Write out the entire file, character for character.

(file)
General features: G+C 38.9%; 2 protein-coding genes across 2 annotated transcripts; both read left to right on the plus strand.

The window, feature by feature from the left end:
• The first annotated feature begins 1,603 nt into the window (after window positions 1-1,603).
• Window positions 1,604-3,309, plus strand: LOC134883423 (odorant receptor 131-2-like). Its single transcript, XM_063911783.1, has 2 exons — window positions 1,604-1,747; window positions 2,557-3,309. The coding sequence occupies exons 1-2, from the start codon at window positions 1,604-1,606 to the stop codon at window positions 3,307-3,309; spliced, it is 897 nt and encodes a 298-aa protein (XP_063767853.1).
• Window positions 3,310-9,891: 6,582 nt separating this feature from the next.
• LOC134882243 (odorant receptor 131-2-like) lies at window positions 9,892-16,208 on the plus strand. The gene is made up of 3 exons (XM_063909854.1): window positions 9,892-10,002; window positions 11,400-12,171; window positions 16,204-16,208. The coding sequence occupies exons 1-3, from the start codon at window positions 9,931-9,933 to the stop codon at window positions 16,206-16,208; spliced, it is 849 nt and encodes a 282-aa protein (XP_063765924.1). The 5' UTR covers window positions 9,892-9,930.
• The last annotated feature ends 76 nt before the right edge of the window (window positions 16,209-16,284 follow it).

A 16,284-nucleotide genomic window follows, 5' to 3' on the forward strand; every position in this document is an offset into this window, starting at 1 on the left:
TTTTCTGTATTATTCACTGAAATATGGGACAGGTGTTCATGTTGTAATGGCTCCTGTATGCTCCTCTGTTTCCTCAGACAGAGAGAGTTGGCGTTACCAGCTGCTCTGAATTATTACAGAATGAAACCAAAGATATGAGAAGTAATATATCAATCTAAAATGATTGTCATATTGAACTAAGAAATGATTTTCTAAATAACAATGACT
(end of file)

General features: G+C 38.9%; 2 protein-coding genes across 2 annotated transcripts; both read left to right on the plus strand.

The window, feature by feature from the left end:
• The first annotated feature begins 1,603 nt into the window (after window positions 1-1,603).
• Window positions 1,604-3,309, plus strand: LOC134883423 (odorant receptor 131-2-like). Its single transcript, XM_063911783.1, has 2 exons — window positions 1,604-1,747; window positions 2,557-3,309. The coding sequence occupies exons 1-2, from the start codon at window positions 1,604-1,606 to the stop codon at window positions 3,307-3,309; spliced, it is 897 nt and encodes a 298-aa protein (XP_063767853.1).
• Window positions 3,310-9,891: 6,582 nt separating this feature from the next.
• LOC134882243 (odorant receptor 131-2-like) lies at window positions 9,892-16,208 on the plus strand. The gene is made up of 3 exons (XM_063909854.1): window positions 9,892-10,002; window positions 11,400-12,171; window positions 16,204-16,208. The coding sequence occupies exons 1-3, from the start codon at window positions 9,931-9,933 to the stop codon at window positions 16,206-16,208; spliced, it is 849 nt and encodes a 282-aa protein (XP_063765924.1). The 5' UTR covers window positions 9,892-9,930.
• The last annotated feature ends 76 nt before the right edge of the window (window positions 16,209-16,284 follow it).

A 16,284-nucleotide genomic window follows, 5' to 3' on the forward strand; every position in this document is an offset into this window, starting at 1 on the left:
TTTTCTGTATTATTCACTGAAATATGGGACAGGTGTTCATGTTGTAATGGCTCCTGTATGCTCCTCTGTTTCCTCAGACAGAGAGAGTTGGCGTTACCAGCTGCTCTGAATTATTACAGAATGAAACCAAAGATATGAGAAGTAATATATCAATCTAAAATGATTGTCATATTGAACTAAGAAATGATTTTCTAAATAACAATGACT